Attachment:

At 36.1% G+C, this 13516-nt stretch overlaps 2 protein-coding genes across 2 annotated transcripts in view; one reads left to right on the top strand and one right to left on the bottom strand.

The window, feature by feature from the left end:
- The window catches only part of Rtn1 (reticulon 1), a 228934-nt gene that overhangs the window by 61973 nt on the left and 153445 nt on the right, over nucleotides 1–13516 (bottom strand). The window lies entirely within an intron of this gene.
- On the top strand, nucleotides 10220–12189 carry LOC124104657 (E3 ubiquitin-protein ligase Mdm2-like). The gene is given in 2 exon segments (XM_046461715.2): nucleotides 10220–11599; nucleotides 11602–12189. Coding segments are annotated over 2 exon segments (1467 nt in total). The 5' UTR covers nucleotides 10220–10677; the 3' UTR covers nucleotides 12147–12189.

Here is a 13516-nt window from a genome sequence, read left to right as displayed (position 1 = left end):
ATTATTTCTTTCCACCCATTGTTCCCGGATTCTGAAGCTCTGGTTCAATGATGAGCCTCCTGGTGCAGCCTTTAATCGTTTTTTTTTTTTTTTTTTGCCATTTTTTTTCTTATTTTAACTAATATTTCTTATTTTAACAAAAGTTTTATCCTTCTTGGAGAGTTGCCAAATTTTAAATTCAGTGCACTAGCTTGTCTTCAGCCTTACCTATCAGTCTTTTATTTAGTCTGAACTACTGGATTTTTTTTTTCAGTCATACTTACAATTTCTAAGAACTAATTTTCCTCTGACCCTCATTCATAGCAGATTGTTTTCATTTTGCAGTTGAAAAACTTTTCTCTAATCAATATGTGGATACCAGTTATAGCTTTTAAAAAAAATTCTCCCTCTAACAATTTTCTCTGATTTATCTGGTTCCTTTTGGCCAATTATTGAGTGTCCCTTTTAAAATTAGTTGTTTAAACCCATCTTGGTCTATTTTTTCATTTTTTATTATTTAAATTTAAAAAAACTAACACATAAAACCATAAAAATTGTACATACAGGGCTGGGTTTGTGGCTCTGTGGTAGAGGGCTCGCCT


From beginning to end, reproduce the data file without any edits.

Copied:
At 36.1% G+C, this 13516-nt stretch overlaps 2 protein-coding genes across 2 annotated transcripts in view; one reads left to right on the top strand and one right to left on the bottom strand.

The window, feature by feature from the left end:
- The window catches only part of Rtn1 (reticulon 1), a 228934-nt gene that overhangs the window by 61973 nt on the left and 153445 nt on the right, over nucleotides 1–13516 (bottom strand). The window lies entirely within an intron of this gene.
- On the top strand, nucleotides 10220–12189 carry LOC124104657 (E3 ubiquitin-protein ligase Mdm2-like). The gene is given in 2 exon segments (XM_046461715.2): nucleotides 10220–11599; nucleotides 11602–12189. Coding segments are annotated over 2 exon segments (1467 nt in total). The 5' UTR covers nucleotides 10220–10677; the 3' UTR covers nucleotides 12147–12189.

Here is a 13516-nt window from a genome sequence, read left to right as displayed (position 1 = left end):
ATTATTTCTTTCCACCCATTGTTCCCGGATTCTGAAGCTCTGGTTCAATGATGAGCCTCCTGGTGCAGCCTTTAATCGTTTTTTTTTTTTTTTTTTGCCATTTTTTTTCTTATTTTAACTAATATTTCTTATTTTAACAAAAGTTTTATCCTTCTTGGAGAGTTGCCAAATTTTAAATTCAGTGCACTAGCTTGTCTTCAGCCTTACCTATCAGTCTTTTATTTAGTCTGAACTACTGGATTTTTTTTTTCAGTCATACTTACAATTTCTAAGAACTAATTTTCCTCTGACCCTCATTCATAGCAGATTGTTTTCATTTTGCAGTTGAAAAACTTTTCTCTAATCAATATGTGGATACCAGTTATAGCTTTTAAAAAAAATTCTCCCTCTAACAATTTTCTCTGATTTATCTGGTTCCTTTTGGCCAATTATTGAGTGTCCCTTTTAAAATTAGTTGTTTAAACCCATCTTGGTCTATTTTTTCATTTTTTATTATTTAAATTTAAAAAAACTAACACATAAAACCATAAAAATTGTACATACAGGGCTGGGTTTGTGGCTCTGTGGTAGAGGGCTCGCCT